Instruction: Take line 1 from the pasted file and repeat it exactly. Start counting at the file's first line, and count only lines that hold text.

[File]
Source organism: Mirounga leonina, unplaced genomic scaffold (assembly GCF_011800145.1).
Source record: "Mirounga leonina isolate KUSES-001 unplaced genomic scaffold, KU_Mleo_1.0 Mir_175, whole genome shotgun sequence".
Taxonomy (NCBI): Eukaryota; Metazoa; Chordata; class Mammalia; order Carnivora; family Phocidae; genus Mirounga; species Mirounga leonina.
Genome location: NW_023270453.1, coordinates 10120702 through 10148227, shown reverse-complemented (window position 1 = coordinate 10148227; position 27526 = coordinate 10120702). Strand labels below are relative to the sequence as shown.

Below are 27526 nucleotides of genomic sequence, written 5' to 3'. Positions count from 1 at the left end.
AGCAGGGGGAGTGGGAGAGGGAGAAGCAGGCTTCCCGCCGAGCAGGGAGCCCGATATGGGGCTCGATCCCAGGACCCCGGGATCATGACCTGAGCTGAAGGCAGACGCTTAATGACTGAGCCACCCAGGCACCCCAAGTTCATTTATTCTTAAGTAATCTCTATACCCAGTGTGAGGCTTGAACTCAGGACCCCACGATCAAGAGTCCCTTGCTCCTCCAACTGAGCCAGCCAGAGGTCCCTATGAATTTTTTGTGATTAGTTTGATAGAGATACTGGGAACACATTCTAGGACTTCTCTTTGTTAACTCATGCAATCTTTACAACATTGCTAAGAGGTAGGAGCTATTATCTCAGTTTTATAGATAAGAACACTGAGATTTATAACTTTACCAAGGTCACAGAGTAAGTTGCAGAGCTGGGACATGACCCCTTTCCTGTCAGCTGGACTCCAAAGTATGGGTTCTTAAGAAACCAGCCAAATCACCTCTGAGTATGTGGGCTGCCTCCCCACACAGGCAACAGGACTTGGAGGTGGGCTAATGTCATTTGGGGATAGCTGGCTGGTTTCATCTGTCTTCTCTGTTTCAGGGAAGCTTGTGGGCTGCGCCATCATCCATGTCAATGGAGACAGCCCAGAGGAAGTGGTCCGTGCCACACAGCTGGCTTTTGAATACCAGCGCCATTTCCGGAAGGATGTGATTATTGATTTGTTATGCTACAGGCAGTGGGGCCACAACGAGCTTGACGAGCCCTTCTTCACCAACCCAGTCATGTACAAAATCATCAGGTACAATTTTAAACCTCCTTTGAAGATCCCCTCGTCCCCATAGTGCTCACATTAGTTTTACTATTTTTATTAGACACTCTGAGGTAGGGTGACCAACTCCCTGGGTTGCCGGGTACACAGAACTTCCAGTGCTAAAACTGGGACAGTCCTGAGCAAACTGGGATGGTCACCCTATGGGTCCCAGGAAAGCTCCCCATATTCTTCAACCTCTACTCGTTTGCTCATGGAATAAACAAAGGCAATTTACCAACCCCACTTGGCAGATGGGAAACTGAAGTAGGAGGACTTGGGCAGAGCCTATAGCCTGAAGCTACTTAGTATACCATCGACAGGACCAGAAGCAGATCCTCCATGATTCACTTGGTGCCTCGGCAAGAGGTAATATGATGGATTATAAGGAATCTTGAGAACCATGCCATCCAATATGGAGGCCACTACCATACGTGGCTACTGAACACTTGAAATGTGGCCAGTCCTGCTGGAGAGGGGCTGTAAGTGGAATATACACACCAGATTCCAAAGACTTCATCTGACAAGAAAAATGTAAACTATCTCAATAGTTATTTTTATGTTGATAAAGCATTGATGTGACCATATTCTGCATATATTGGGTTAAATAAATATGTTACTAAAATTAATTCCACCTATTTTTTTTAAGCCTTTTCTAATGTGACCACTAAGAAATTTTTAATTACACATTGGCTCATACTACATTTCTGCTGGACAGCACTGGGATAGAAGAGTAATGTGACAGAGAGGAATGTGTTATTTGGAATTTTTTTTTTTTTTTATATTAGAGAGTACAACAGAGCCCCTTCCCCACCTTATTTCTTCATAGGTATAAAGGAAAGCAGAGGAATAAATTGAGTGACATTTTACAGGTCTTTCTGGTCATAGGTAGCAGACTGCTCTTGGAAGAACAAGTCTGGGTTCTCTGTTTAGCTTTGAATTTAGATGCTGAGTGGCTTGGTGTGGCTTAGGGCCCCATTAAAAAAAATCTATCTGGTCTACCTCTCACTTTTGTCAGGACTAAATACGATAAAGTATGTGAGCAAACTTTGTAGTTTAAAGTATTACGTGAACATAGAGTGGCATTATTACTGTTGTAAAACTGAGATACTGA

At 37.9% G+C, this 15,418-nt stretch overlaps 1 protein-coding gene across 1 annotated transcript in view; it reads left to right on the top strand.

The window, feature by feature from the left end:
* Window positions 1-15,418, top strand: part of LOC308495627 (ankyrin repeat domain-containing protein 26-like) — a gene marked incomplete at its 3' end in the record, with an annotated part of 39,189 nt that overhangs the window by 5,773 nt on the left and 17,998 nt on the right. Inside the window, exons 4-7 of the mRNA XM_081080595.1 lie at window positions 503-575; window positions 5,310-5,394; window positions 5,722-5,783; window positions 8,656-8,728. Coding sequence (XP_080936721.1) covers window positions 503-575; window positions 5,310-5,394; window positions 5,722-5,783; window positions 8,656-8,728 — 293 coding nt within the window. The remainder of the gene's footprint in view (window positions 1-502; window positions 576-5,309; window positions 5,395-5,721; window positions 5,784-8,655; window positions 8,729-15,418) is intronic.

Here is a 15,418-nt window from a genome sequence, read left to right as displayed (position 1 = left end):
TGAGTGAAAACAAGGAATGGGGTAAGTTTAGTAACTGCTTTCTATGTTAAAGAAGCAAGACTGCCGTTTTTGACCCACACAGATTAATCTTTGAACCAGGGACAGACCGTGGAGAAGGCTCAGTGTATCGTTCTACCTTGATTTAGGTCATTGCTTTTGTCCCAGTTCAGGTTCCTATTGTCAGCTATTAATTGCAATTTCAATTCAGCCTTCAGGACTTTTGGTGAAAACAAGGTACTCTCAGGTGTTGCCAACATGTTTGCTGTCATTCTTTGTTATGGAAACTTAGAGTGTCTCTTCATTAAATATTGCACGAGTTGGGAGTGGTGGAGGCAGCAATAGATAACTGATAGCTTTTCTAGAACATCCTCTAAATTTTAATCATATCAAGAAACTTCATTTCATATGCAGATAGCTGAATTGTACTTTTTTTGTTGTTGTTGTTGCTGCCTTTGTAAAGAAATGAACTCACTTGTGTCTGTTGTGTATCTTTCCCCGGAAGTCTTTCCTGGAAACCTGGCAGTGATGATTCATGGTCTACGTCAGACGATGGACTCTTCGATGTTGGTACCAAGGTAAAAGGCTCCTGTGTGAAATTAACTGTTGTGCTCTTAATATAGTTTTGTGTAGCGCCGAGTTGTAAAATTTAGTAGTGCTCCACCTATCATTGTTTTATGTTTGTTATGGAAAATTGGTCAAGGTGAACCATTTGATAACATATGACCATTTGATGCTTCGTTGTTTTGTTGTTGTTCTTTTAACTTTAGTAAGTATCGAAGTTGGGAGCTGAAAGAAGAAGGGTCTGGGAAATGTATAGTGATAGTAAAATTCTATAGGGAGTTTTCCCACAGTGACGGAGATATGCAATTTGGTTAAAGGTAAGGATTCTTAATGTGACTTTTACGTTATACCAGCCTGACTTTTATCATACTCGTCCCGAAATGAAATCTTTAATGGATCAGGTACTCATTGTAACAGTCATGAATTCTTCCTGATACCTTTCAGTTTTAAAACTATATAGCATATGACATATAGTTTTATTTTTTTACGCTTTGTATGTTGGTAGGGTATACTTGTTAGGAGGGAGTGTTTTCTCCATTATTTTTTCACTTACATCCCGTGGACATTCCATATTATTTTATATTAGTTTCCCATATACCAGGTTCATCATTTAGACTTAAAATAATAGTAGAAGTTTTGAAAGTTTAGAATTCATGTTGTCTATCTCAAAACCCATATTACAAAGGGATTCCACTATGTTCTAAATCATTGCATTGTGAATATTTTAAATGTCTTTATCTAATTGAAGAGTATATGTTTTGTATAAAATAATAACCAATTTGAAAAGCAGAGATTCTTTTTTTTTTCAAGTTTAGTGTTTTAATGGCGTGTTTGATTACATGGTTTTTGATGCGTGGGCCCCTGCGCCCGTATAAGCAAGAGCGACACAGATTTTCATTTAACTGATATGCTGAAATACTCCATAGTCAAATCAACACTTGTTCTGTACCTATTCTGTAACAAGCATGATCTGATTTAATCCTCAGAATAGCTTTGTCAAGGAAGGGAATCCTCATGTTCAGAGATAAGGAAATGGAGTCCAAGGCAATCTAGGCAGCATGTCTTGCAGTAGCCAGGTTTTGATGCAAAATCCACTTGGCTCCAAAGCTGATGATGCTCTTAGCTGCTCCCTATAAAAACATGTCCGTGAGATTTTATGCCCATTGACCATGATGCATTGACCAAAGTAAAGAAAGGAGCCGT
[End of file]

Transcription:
Source organism: Mirounga leonina, unplaced genomic scaffold (assembly GCF_011800145.1).